Nav: Home | Inst. | Burs. | Careers
Occupational Therapist
Occupational therapy is an exciting and challenging profession because each patient has individual requirements and the treatment needs are constantly changing. Occupational therapy is a constantly developing profession.

Occupational therapists are unique members of the health team. They enable people of all ages to function within their physical, psychological and social limitations and to regain or maintain their maximum potential with regard to personal care, work and leisure.

They are concerned with people who are treated through active participation in purposeful activities in order to enable them to regain their health, return to their community and to enjoy quality of life. These therapists use a problem-solving approach by first scientifically assessing patients' physical and mental abilities. In this way problems that may affect the way in which patients are able to care for themselves, hold down a job, attend school or participate in games or sport and utilize their leisure time, are identified.

Treatment plans are specifically designed for patients, taking into account their individual needs and backgrounds. Activities are chosen for their potential to help each patient reach predetermined treatment objectives. Thus, the patients contribute to their own recovery by becoming actively involved. In the case of permanent disability, patients are taught how to use their remaining skills.

Sometimes occupational therapists need to make suggestions with regard to adaptations to patients' living and working environments, or to provide them with adapted devices to enable them to function more independently. These therapists can also play a preventative role through treatment programmes in deprived communities.

Programmes may be devised for the improvement of physical functions such as power and dexterity of the hands; improvement of mental health, such as social adaptability; improvement in self-care, self-management and personal independence; and promotion of the normal development in a sick or disabled person.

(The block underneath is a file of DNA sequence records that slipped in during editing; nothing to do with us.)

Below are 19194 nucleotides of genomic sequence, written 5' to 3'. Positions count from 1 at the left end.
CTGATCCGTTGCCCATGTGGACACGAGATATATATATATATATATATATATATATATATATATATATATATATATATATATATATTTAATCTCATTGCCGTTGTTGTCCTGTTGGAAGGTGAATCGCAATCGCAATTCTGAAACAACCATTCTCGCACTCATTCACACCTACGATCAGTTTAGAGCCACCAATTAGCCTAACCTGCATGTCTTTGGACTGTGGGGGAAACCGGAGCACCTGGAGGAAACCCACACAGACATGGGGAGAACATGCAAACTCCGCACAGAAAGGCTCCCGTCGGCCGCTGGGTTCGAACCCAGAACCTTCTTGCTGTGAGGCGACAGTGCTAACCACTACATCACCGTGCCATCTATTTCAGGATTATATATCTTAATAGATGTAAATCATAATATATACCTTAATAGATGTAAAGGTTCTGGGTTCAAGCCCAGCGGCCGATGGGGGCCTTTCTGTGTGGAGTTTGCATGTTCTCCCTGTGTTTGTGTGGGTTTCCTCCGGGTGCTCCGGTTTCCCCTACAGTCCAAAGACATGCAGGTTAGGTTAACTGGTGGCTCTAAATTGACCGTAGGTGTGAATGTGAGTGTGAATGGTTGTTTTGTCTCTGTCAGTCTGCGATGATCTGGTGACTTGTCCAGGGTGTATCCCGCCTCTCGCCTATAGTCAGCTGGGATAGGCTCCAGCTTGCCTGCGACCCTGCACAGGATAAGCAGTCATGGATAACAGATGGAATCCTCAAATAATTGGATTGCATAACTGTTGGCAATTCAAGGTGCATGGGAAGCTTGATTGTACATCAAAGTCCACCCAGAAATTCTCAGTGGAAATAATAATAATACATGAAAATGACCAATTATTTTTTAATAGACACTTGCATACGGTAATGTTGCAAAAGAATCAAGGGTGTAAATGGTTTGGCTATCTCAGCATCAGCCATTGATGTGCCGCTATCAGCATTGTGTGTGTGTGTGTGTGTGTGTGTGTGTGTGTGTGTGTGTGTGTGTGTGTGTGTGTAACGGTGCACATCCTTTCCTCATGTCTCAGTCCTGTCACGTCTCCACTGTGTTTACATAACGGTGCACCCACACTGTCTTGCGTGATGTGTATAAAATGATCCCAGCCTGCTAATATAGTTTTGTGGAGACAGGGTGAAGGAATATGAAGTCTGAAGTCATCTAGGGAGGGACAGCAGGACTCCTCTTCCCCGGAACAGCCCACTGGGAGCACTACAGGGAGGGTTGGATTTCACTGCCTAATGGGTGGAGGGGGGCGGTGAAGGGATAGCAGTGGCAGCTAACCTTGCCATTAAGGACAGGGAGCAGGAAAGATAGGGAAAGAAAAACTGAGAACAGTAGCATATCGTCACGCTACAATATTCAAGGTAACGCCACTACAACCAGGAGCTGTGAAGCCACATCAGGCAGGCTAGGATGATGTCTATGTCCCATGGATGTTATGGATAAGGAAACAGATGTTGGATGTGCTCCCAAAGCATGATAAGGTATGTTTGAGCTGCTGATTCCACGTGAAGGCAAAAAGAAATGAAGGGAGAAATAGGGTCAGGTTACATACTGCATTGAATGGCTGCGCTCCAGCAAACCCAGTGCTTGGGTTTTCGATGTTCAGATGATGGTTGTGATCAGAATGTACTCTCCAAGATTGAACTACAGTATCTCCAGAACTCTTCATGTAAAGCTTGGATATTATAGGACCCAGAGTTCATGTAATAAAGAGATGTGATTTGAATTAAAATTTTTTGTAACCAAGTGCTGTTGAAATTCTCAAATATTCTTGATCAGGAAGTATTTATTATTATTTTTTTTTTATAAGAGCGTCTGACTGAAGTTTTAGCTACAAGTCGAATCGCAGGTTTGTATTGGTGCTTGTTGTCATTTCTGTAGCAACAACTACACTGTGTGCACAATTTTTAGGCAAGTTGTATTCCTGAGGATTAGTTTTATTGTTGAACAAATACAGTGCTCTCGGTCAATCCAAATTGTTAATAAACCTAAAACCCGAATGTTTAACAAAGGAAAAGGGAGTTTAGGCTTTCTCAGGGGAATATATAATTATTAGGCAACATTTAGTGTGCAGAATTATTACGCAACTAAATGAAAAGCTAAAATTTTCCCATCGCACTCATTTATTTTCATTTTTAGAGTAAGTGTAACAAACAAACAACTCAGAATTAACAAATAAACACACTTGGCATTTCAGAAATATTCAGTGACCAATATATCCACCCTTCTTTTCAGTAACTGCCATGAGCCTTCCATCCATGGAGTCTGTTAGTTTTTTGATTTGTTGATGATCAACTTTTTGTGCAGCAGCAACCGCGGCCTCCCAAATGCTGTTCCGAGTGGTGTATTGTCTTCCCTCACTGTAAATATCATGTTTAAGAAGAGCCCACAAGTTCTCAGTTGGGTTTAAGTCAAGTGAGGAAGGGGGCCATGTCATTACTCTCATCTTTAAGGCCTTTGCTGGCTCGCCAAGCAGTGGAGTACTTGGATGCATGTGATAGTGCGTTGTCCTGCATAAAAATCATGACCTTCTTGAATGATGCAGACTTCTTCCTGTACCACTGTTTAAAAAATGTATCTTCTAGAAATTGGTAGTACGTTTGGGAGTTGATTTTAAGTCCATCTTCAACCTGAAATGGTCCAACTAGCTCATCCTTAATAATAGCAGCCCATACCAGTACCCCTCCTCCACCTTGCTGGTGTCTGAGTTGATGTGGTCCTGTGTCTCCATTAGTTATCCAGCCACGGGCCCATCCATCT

Occupational therapists use everyday activities as a treatment medium. Activities include personal management activities, work activities, recreational activities and play activities. The tools and equipment used are in accordance with each activity.

The main aim of occupational therapy is to help a person to regain self-confidence and to be able to act independently in spite of physical, psychological and social limitations.

Satisfying Aspects
- working with people
- variety and challenge of the work
- reward of seeing disadvantaged and disabled individuals improve their skills
- opportunities for initiative, innovation and creativity in problem-solving

Demanding aspects
- poor remuneration
- lack of recognition from the public and other professions
- dealing with depressed patients

An occupational therapist should:
- have a highly developed sense of responsibility;
- be sensitive and have empathy;
- have emotional stability;
- be patient and have perseverance;
- have a good sense of humour;
- have a desire to work with people;
- be willing to get involved with disabled people;
- possess good health and physical stamina;
- be creative and have original ideas for problem-solving;
- be practical and have manual dexterity.

School Subjects
National Senior Certificate meeting degree requirements for a degree course
Each institution will have its own minimum entry requirements.

Compulsory Subjects: Mathematics, Physical Sciences
Recommended Subjects: Life Sciences, Visual Arts, Music

Degree: BOccupational Therapy or BSc (Occupational Therapy) - UKZN, US, UL, UP, UCT, UFS, UWC, Wits. The duration of the course is 4 years.

Prospective students as well as qualified occupational therapists must register with the Interim Medical and Dental Council of South Africa. The Occupational Therapy Association of South Africa promotes the interests of the profession.

- General hospitals
- Psychiatric hospitals
- Special schools for physically disabled children
- Special schools for children with behavioural and learning problems
- Homes for the aged
- Training centres for the mentally handicapped
- Non-governmental organisations
- Universities
- Specialized units such as workmen's rehabilitation units
- Welfare organisations
- Self-employment, in own private practice

Health Professions Council of South Africa (HPCSA)
P O Box 205
Pretoria, 0001
Tel: (012) 338-9300 Fax: (012) 328-5120

Occupational Therapy Association of South Africa
P O Box 1695
Hatfield, 0028
Tel: (012) 365 1327 Fax: (086) 651 5438